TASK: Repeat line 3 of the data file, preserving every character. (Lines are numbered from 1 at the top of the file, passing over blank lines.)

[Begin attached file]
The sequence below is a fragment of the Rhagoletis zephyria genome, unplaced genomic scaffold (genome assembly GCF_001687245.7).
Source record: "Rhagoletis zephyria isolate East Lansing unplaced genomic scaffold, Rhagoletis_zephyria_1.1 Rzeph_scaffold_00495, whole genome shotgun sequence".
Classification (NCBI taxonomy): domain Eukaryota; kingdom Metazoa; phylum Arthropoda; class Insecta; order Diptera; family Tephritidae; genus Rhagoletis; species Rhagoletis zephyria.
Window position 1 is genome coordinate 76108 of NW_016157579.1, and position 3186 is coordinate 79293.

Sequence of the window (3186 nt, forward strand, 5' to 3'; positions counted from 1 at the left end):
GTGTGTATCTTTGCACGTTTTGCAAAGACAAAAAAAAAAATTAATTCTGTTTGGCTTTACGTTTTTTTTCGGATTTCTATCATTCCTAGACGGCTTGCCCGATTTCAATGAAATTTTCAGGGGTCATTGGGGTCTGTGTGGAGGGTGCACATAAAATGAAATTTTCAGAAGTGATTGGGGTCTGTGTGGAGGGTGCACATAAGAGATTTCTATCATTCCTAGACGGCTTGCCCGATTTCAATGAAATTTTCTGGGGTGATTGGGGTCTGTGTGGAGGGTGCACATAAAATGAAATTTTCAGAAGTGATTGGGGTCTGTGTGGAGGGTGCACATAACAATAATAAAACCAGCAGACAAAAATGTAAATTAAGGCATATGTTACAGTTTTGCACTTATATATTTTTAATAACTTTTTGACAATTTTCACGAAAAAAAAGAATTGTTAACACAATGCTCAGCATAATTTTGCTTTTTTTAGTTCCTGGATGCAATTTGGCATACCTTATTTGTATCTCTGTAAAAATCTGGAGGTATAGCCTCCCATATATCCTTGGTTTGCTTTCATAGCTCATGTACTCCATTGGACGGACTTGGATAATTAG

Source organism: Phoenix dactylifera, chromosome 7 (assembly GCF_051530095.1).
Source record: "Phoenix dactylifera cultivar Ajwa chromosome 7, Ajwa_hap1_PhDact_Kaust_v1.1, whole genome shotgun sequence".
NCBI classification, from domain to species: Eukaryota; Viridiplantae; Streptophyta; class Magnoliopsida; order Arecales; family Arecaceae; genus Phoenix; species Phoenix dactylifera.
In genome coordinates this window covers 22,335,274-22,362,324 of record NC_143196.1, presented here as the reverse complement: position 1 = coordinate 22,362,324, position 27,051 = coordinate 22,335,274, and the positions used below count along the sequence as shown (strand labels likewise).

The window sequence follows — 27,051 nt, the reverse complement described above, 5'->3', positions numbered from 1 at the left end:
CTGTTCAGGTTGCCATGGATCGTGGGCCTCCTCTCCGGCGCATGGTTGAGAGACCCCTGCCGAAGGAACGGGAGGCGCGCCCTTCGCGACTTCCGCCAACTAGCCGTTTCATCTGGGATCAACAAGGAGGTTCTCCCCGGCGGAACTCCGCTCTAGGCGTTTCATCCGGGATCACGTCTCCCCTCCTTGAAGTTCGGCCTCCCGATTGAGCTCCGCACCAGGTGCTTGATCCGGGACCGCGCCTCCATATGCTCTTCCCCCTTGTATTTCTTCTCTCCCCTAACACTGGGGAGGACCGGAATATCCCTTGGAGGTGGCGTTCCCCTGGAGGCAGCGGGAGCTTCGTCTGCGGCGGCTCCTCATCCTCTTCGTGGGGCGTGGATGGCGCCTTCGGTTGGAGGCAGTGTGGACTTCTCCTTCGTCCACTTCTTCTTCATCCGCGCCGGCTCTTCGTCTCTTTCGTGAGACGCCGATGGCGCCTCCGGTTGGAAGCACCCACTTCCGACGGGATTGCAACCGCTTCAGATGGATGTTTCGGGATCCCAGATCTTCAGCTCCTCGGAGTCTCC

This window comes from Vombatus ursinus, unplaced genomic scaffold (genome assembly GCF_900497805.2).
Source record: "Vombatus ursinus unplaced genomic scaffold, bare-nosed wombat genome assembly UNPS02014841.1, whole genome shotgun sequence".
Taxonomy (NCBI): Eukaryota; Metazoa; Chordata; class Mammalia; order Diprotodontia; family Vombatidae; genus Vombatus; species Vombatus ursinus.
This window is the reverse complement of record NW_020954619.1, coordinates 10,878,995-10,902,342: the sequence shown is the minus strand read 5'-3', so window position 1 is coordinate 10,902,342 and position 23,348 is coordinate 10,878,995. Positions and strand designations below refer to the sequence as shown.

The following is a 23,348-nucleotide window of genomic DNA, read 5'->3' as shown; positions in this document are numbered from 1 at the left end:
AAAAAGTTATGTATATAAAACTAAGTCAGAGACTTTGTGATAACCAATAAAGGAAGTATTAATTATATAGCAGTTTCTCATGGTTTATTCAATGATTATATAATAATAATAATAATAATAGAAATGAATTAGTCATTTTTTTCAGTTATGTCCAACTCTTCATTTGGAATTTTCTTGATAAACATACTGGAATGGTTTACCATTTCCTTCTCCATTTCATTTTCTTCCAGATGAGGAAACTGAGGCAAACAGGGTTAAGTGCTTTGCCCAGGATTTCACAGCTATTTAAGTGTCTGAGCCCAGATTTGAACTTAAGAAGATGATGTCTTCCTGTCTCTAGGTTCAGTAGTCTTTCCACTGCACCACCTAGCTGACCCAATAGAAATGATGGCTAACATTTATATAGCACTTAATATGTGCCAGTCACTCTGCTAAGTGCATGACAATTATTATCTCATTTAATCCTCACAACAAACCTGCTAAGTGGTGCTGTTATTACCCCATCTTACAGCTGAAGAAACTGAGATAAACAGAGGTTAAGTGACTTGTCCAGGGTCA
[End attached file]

Classification (NCBI taxonomy): domain Eukaryota; kingdom Metazoa; phylum Arthropoda; class Insecta; order Diptera; family Tephritidae; genus Rhagoletis; species Rhagoletis zephyria.